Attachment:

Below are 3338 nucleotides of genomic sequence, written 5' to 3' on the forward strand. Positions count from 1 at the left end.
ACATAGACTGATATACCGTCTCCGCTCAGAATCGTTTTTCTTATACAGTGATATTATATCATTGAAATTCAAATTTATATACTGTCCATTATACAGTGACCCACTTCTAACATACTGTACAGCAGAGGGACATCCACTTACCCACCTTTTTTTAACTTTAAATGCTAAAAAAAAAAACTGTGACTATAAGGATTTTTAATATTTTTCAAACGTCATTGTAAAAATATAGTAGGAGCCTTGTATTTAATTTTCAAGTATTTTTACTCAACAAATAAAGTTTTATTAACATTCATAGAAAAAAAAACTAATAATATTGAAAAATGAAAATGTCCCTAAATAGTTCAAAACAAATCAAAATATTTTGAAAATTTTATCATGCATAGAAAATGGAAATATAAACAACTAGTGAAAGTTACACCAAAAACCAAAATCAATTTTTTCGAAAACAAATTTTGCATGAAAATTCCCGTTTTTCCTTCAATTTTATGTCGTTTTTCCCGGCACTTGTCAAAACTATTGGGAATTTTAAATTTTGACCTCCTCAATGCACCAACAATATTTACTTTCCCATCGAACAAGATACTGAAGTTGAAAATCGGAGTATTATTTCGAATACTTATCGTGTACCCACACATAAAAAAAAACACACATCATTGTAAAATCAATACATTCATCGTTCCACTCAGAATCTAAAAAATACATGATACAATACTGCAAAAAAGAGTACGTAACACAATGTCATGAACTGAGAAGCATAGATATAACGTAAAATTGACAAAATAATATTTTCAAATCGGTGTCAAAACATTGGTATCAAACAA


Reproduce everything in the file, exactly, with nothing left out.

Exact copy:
Below are 3338 nucleotides of genomic sequence, written 5' to 3' on the forward strand. Positions count from 1 at the left end.
ACATAGACTGATATACCGTCTCCGCTCAGAATCGTTTTTCTTATACAGTGATATTATATCATTGAAATTCAAATTTATATACTGTCCATTATACAGTGACCCACTTCTAACATACTGTACAGCAGAGGGACATCCACTTACCCACCTTTTTTTAACTTTAAATGCTAAAAAAAAAAACTGTGACTATAAGGATTTTTAATATTTTTCAAACGTCATTGTAAAAATATAGTAGGAGCCTTGTATTTAATTTTCAAGTATTTTTACTCAACAAATAAAGTTTTATTAACATTCATAGAAAAAAAAACTAATAATATTGAAAAATGAAAATGTCCCTAAATAGTTCAAAACAAATCAAAATATTTTGAAAATTTTATCATGCATAGAAAATGGAAATATAAACAACTAGTGAAAGTTACACCAAAAACCAAAATCAATTTTTTCGAAAACAAATTTTGCATGAAAATTCCCGTTTTTCCTTCAATTTTATGTCGTTTTTCCCGGCACTTGTCAAAACTATTGGGAATTTTAAATTTTGACCTCCTCAATGCACCAACAATATTTACTTTCCCATCGAACAAGATACTGAAGTTGAAAATCGGAGTATTATTTCGAATACTTATCGTGTACCCACACATAAAAAAAAACACACATCATTGTAAAATCAATACATTCATCGTTCCACTCAGAATCTAAAAAATACATGATACAATACTGCAAAAAAGAGTACGTAACACAATGTCATGAACTGAGAAGCATAGATATAACGTAAAATTGACAAAATAATATTTTCAAATCGGTGTCAAAACATTGGTATCAAACAA